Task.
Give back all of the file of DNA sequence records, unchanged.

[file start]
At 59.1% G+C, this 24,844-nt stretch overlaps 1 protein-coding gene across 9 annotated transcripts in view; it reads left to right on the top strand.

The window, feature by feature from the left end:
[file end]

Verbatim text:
At 59.1% G+C, this 24,844-nt stretch overlaps 1 protein-coding gene across 9 annotated transcripts in view; it reads left to right on the top strand.

The window, feature by feature from the left end: